Attorney for Federal Disability Retirement Claims: The Whisper of Discontent

Seasons come and go; it is one of those ponderous “throw-away” lines that people utter without much thought, somewhat akin to the customary “hello, how are you” declarative that is stated without a pause as the speaker rushes quickly past without waiting for an answer.

Yes, and there are also winters of discontent — borrowed from the line in Shakespeare’s Richard III, and also, by happenstance, the title of the last novel by John Steinbeck; but more often, it is the whispers of discontent that prevail more pervasively, for “discontent” is not necessarily a lasting emotion, or even one that endures for a season; rather, it is whispered precisely because of its fluctuating characteristic.

We whisper it because we know that, like seasons and emotions, time may heal and further time will alter it; and others may whisper it because the fleeting nature of it may not stand the test of objectivity.  And when the whispers of discontent turn and become the louder shouts of adversity, we often failed to listen carefully and instead ignored the voices that forewarned of foreboding toils.

Medical conditions have a tendency to provide such preludes, as well.  One often knows well before a doctor tells us, whether and to what extent the chronicity and severity of the condition foretells; and whether and to what extent the impact upon one’s Federal or Postal career will be.

The law concerning Federal Disability Retirement requires that the medical condition must “last at least 12 months” — but that does not mean that one must endure a 12-month period of suffering before filing a Federal Disability Retirement application; rather, that the treating doctor or medical provider must provide a prognosis that the medical condition will last, at a minimum, that length of time.

For the Federal or Postal employee who is considering filing for Federal Disability Retirement benefits, whether the Federal or Postal employee is under FERS, CSRS or CSRS Offset, the whisper of discontent comes about with the realization that the medical condition suffered is impacting upon one’s career by preventing the Federal or Postal employee from performing one or more of the essential elements of one’s job.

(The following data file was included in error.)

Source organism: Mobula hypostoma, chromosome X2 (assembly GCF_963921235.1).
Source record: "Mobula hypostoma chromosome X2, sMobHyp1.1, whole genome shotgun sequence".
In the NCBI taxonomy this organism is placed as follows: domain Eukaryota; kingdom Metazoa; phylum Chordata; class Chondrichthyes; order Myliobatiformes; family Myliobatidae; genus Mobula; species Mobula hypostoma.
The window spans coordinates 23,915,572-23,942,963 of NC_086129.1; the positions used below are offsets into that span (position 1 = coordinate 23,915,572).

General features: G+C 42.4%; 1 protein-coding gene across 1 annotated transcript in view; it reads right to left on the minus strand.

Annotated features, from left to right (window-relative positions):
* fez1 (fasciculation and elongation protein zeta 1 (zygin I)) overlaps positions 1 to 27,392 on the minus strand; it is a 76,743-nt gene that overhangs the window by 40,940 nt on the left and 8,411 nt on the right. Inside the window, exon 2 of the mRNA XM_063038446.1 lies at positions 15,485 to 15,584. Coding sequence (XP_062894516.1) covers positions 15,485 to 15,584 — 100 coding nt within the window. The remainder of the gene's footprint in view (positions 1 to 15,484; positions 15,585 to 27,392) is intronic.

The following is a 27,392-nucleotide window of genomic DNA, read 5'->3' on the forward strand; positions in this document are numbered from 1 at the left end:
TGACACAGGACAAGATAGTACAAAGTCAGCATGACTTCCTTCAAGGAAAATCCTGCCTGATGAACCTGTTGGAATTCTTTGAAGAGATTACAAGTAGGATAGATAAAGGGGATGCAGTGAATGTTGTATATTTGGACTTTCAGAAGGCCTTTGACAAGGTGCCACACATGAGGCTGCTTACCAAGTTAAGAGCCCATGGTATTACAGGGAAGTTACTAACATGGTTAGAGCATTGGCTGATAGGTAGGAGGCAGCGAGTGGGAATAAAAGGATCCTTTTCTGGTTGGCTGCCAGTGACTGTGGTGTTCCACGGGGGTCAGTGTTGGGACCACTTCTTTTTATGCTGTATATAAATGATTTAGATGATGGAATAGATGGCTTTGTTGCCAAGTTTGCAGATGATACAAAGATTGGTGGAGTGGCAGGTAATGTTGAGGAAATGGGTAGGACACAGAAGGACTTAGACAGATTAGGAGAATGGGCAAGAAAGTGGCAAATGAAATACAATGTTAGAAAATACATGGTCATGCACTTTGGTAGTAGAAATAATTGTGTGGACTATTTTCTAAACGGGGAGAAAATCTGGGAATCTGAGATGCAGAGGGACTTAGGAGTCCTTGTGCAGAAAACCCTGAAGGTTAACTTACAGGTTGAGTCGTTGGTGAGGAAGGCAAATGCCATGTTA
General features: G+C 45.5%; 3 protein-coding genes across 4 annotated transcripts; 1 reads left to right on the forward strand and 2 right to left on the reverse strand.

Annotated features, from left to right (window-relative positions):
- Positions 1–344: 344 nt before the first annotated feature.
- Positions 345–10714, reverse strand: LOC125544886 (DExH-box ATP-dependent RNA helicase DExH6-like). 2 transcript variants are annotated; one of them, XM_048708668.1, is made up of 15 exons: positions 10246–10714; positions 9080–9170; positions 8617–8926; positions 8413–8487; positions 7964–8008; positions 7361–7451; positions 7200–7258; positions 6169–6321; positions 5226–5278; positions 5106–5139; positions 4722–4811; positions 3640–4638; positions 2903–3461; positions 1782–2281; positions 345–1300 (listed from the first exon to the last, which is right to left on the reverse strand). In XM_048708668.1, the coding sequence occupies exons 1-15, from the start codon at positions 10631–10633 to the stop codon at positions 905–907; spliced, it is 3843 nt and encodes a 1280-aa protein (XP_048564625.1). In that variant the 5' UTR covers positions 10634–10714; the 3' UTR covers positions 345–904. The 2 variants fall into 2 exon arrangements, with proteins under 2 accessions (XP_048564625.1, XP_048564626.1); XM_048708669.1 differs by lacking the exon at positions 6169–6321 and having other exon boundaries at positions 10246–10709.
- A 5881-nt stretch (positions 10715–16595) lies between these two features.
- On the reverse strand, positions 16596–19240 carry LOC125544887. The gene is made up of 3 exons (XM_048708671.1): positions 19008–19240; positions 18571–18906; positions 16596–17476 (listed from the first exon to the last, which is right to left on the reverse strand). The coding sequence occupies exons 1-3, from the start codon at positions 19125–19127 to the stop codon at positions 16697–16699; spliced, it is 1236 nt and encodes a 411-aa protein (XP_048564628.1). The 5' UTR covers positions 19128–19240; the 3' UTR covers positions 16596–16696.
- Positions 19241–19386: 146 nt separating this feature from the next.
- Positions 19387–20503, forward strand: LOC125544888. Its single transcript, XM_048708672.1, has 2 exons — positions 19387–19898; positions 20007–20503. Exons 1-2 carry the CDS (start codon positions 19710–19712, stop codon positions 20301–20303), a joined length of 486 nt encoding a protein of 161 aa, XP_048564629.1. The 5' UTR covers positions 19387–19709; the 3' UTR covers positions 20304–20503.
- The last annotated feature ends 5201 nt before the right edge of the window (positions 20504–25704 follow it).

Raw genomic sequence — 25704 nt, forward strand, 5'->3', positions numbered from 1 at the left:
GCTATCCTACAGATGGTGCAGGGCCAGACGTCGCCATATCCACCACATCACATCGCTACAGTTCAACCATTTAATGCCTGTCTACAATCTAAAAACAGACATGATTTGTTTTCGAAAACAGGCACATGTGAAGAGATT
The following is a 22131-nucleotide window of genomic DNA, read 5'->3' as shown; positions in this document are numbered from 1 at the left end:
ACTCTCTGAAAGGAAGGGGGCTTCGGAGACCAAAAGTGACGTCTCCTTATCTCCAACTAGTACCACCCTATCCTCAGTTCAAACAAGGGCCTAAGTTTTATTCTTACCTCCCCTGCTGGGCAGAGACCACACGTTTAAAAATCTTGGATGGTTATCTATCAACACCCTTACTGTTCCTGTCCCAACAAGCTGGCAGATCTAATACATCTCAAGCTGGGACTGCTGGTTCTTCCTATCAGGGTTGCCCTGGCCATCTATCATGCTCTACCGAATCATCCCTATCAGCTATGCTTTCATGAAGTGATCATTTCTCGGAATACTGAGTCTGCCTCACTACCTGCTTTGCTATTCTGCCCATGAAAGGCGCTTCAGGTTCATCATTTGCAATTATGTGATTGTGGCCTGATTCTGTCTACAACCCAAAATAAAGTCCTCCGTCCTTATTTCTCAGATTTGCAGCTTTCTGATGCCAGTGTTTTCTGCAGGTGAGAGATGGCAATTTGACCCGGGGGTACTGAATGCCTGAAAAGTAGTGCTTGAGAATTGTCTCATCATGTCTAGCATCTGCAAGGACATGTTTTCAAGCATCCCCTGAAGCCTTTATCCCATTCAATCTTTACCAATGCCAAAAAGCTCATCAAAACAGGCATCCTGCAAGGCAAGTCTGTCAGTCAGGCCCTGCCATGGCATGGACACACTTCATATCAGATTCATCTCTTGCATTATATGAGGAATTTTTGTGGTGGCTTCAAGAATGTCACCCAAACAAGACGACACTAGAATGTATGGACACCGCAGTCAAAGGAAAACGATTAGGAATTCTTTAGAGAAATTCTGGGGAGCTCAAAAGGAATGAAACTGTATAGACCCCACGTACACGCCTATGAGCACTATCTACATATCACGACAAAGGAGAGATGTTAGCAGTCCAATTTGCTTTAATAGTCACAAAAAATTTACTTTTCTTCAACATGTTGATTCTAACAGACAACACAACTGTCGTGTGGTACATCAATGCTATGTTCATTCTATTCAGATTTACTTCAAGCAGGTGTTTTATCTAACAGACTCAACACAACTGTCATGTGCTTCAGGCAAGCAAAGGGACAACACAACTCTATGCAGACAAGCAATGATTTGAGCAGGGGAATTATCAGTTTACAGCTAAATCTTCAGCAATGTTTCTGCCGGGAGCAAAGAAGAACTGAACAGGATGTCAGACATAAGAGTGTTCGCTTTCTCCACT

Although seasons do indeed come and go, and there may well be winters of discontent, the Federal or Postal employee who hears one’s Federal Agency or the Postal Service whisper utterances of discontent, may deem it advisable to begin to prepare an effective Federal Disability Retirement application, to be filed with the U.S. Office of Personnel Management, before such whispers become a winter of discontent where the avalanche of a proposed removal becomes initiated.

Sincerely,

Robert R. McGill, Esquire

 

Lawyer for Federal Disability Retirement claims: Fact and opinion

These days, the distinction between the two has been almost completely lost.  One must qualify such a statement with “almost”, only because there may still be minority bastions and pockets of hope still holding out that the madness prevailing will someday be overcome.

Somehow, the lines bifurcating the distinction that once were so obvious became obscured, until suddenly it was no longer a matter of just blurry lines, but the lines themselves had disappeared, and no one spoke as if there was a difference to be had.  Facts were confirmed and established “somethings” in either the objective world or of tradition-laden statements that we could all agree upon; opinions were various interpretations of those commonly-accepted facts, interspersed with the subjective content that often prefaced with, “It is my opinion that…”.

We have now discarded even the prefatory admonition, now, because it has become an unnecessary addendum; since there are no longer any facts, and everyone is privileged to hold an opinion, we go ahead and speak not facts because our opinion holds out just as well, thank you very much.

Where did it all begin?  Was it because Plato made too much about the difference between reality and appearance — so much so that he was forced to manufacture his conceptual fiction of ethereal “Forms” that itself became so problematic?  Or was it with Descartes, where certainty of one’s own existence became relegated to the subjective “I”, and so it was bound to become a muddle as more and more philosophers came to realize that, like Russell’s muse about language and the destruction of the traditional correspondence theory of truth, statements made could not so easily be identified as either fact or opinion.

It becomes much more problematic when statutory, reputation, education and logical methodology are altogether discarded and made irrelevant, and so we come back full circle in questioning ourselves, the categorizations we have imposed, and how to get beyond the conundrum of modernity’s own making.